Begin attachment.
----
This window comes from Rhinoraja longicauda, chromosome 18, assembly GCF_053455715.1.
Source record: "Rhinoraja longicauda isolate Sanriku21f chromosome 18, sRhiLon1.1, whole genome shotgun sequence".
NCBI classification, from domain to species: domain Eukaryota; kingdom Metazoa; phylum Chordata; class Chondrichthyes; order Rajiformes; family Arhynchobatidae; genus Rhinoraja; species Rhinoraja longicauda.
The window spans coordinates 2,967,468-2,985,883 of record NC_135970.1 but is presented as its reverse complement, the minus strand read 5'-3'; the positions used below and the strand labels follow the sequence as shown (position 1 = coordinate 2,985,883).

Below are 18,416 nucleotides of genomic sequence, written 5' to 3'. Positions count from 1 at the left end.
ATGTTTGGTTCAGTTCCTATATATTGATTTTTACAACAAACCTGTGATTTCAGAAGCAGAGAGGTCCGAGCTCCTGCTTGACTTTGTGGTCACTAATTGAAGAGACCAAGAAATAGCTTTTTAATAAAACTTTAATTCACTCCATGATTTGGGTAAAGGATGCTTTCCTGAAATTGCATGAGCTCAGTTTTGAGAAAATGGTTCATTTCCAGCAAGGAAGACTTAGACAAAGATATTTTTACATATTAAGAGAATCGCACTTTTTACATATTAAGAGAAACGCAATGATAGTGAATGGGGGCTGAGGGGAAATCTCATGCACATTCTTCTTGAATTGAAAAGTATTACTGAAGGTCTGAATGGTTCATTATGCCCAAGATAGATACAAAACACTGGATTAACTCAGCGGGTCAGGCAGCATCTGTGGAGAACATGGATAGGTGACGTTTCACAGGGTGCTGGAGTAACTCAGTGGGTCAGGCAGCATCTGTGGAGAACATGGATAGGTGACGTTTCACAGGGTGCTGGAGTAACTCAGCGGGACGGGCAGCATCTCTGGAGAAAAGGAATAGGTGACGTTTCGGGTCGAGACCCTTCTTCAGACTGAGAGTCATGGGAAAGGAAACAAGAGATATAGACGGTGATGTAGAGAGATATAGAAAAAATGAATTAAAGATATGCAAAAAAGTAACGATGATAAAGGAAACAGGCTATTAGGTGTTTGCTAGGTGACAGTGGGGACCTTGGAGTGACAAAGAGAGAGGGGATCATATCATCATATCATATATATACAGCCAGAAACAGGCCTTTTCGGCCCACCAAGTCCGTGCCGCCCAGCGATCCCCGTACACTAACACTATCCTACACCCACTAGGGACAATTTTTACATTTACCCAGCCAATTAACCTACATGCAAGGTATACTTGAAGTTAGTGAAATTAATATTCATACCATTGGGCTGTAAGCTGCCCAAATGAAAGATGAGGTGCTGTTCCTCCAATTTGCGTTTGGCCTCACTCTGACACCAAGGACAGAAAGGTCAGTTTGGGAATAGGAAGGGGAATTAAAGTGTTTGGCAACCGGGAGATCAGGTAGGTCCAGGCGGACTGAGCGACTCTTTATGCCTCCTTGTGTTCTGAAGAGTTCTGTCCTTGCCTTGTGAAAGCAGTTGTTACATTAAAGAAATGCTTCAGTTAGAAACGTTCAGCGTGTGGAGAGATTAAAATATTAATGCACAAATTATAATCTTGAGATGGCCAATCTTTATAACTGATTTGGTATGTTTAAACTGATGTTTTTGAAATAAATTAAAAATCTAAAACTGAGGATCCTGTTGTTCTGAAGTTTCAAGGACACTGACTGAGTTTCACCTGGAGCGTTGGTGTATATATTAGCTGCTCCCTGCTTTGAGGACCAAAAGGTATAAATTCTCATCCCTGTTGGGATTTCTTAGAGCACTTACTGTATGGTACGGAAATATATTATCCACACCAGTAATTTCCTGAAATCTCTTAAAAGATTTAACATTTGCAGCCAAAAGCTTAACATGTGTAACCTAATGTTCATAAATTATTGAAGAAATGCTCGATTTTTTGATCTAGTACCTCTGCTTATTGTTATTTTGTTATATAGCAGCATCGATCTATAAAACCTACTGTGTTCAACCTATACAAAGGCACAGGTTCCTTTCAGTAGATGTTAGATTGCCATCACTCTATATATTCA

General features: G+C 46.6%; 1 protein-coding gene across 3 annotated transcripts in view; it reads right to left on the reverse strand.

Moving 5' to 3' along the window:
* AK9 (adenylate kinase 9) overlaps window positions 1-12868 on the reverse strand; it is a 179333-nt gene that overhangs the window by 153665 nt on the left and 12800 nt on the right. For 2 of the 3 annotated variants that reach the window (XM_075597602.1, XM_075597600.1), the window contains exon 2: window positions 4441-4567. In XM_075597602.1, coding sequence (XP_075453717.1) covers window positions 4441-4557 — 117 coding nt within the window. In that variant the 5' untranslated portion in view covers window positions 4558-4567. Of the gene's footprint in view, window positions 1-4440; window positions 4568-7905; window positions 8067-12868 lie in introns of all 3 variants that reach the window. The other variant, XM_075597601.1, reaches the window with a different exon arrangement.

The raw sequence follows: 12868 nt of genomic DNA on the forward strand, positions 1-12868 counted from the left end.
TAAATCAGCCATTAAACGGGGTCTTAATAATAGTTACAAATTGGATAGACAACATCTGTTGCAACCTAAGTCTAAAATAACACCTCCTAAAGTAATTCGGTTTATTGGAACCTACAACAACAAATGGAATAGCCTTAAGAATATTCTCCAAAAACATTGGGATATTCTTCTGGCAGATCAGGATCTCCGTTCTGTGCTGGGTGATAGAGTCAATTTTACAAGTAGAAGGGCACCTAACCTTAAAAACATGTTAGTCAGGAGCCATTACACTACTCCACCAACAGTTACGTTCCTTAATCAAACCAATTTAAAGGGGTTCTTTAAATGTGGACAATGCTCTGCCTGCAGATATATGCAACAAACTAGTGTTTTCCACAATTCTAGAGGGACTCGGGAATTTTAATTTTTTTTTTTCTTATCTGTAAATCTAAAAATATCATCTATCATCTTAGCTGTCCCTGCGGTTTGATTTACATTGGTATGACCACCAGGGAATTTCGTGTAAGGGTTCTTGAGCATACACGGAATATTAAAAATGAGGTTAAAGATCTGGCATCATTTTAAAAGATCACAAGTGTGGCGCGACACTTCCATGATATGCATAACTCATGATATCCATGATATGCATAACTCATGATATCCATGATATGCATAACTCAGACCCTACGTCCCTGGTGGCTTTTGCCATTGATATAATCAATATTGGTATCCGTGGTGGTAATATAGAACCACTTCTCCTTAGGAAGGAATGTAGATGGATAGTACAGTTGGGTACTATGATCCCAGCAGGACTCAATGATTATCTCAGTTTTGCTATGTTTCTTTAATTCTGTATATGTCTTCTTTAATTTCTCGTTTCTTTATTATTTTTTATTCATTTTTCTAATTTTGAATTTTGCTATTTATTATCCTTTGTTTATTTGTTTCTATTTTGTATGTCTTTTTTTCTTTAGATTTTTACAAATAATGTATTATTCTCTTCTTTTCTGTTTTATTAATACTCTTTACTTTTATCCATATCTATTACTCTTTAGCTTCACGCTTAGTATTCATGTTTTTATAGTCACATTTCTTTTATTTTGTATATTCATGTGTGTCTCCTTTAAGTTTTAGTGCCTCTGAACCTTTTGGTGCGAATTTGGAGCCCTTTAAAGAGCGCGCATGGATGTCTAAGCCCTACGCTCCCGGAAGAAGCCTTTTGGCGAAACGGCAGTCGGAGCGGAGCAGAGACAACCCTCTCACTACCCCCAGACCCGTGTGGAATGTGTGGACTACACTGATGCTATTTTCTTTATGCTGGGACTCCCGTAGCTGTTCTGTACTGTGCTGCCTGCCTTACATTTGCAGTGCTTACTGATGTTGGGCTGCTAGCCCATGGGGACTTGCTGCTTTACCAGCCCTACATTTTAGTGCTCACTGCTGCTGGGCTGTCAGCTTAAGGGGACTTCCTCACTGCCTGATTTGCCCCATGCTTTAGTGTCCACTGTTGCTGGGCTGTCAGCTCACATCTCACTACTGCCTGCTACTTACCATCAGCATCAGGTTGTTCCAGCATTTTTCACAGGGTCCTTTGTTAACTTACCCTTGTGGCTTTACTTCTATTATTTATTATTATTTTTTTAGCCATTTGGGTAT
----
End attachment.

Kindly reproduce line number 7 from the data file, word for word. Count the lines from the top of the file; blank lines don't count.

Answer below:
General features: G+C 46.6%; 1 protein-coding gene across 3 annotated transcripts in view; it reads right to left on the reverse strand.